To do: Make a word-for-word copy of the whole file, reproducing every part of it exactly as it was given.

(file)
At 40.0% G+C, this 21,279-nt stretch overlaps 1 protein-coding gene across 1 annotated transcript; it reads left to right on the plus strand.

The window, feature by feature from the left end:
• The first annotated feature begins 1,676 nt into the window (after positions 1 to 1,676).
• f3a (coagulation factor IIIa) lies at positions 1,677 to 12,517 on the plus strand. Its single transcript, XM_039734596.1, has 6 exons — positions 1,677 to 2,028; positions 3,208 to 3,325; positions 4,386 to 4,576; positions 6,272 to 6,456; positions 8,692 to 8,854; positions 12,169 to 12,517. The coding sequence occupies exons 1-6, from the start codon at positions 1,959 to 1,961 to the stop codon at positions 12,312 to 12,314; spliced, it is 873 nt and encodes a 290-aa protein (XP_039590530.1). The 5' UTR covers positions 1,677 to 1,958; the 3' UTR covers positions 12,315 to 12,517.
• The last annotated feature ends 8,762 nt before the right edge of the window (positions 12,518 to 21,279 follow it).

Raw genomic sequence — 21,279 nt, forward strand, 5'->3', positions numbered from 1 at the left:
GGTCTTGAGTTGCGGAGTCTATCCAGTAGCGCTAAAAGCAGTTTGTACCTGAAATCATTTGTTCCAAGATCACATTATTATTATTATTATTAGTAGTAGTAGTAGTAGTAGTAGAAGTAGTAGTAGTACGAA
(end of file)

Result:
At 40.0% G+C, this 21,279-nt stretch overlaps 1 protein-coding gene across 1 annotated transcript; it reads left to right on the plus strand.

The window, feature by feature from the left end:
• The first annotated feature begins 1,676 nt into the window (after positions 1 to 1,676).
• f3a (coagulation factor IIIa) lies at positions 1,677 to 12,517 on the plus strand. Its single transcript, XM_039734596.1, has 6 exons — positions 1,677 to 2,028; positions 3,208 to 3,325; positions 4,386 to 4,576; positions 6,272 to 6,456; positions 8,692 to 8,854; positions 12,169 to 12,517. The coding sequence occupies exons 1-6, from the start codon at positions 1,959 to 1,961 to the stop codon at positions 12,312 to 12,314; spliced, it is 873 nt and encodes a 290-aa protein (XP_039590530.1). The 5' UTR covers positions 1,677 to 1,958; the 3' UTR covers positions 12,315 to 12,517.
• The last annotated feature ends 8,762 nt before the right edge of the window (positions 12,518 to 21,279 follow it).

Raw genomic sequence — 21,279 nt, forward strand, 5'->3', positions numbered from 1 at the left:
GGTCTTGAGTTGCGGAGTCTATCCAGTAGCGCTAAAAGCAGTTTGTACCTGAAATCATTTGTTCCAAGATCACATTATTATTATTATTATTAGTAGTAGTAGTAGTAGTAGTAGAAGTAGTAGTAGTACGAA